Now, there will be times in role-play when you (The person controlling your character) know tons of pieces of information that your character could not possibly know… here are some examples.
    1) Seeing through walls – Even though the client allows us to see what is happening outside of the structure we are in, your character cannot see the same thing. Take note of windows and doors, but remember you are playing your character through their eyes, not yours.
    2) Friends and Acquaintances – Even though one of your characters may be friends with another player, when you meet a person on an alternate character you would not know the details of their life. You certainly should avoid walking up to someone and proclaiming “Hi, I’m George the Swift on another character!” This is considered Out of Character (OOC).
    3) Reading Thoughts – Role-players often emote their thoughts instead of actions. It is important to remember that your character cannot read minds, so it someone emotes *She wonders why he wears that unsightly hat…* your character should not respond to that emote at all.
    4) Skills & Stats – Although you can see the skill list and stats bar your character does not live according to numbers anymore than you do. Referring to skills as percentages, as listed in the skill list is considered OOC. Instead try saying something along the lines of “I am very gifted with a bow, but I think I still have more to learn.” Or “My sharp wit makes up for what I lack in brawn!”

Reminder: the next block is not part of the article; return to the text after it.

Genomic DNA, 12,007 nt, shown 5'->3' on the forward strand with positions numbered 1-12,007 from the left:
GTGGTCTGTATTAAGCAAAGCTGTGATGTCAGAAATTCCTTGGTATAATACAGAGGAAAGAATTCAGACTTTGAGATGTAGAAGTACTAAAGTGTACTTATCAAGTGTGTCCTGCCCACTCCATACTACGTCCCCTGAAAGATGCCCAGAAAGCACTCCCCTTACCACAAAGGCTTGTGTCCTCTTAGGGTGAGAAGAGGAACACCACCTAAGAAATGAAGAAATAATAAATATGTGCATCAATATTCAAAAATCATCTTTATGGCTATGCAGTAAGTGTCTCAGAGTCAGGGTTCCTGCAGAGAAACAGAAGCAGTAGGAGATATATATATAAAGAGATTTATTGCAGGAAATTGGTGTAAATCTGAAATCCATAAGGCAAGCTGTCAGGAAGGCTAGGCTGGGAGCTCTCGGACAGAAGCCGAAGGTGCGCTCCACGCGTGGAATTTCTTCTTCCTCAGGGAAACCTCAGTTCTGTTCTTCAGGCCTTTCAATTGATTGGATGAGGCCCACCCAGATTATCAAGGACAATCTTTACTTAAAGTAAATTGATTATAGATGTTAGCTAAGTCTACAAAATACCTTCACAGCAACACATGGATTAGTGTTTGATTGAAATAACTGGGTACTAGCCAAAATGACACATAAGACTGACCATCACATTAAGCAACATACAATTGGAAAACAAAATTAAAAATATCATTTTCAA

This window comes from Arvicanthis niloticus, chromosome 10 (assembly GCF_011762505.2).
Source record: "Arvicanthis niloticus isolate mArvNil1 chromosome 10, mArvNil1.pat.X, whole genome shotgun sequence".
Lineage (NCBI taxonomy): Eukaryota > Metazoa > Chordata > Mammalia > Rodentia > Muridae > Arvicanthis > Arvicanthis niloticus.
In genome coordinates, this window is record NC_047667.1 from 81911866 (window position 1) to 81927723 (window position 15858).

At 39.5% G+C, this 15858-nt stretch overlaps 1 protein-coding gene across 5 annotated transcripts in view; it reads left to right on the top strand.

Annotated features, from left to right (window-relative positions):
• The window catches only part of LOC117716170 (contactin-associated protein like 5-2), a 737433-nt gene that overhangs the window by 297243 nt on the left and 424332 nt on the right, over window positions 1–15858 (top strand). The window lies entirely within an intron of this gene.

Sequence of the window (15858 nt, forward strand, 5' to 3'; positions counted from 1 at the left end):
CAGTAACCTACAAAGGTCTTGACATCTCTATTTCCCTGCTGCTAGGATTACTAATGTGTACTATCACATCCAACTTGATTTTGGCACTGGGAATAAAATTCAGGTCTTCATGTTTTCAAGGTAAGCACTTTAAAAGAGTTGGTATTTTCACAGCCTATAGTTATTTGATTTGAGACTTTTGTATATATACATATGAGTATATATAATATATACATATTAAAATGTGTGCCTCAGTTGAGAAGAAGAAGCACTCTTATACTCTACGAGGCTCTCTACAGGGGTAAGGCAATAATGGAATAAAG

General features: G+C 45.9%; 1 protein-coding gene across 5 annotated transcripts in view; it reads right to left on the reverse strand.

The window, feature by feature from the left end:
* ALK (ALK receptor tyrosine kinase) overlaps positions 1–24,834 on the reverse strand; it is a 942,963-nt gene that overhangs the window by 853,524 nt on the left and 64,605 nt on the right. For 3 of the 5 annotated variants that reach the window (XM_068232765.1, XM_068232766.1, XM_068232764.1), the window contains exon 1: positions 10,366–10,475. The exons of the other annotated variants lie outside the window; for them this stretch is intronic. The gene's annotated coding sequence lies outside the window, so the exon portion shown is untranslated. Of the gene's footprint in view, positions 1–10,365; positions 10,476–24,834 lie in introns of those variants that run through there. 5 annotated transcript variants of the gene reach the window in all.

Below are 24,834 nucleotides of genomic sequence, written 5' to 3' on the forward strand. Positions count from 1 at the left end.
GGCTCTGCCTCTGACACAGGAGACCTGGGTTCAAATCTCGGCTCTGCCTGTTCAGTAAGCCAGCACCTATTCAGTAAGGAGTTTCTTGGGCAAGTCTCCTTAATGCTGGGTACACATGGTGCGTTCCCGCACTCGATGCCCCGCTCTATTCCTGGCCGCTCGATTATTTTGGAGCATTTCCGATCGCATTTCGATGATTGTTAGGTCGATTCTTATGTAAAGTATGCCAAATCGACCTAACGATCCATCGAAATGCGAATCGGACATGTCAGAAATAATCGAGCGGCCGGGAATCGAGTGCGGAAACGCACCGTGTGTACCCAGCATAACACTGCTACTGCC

5) Names Above Heads – This is the most important common mistake people make. It is very easy to walk up to someone and call them by name since it is plastered above their heads. However, in the real world people do not behave like that, you should avoid calling people by name until you have been properly introduced.
    6) ICQ & Email – ICQ is often referred to as “Pigeons” and Email as “Messages” very straight forward names which have a more medieval feel.
    7) Health Bars – Another game feature that your character cannot see, if you notice a players is missing some hit points, remember to stay in character and comment accordingly *Notices the blood staining his robes* “You appear to be wounded, Robert.”
    8) God-Mode – It is important to be considerate of other role-players and their histories, we all want our characters to be special but you really need to be realistic. If you enter a town proclaiming that you are the long lost son of Lord British and the Goddess Shar, demanding all worship your or perish… this may not be received too well.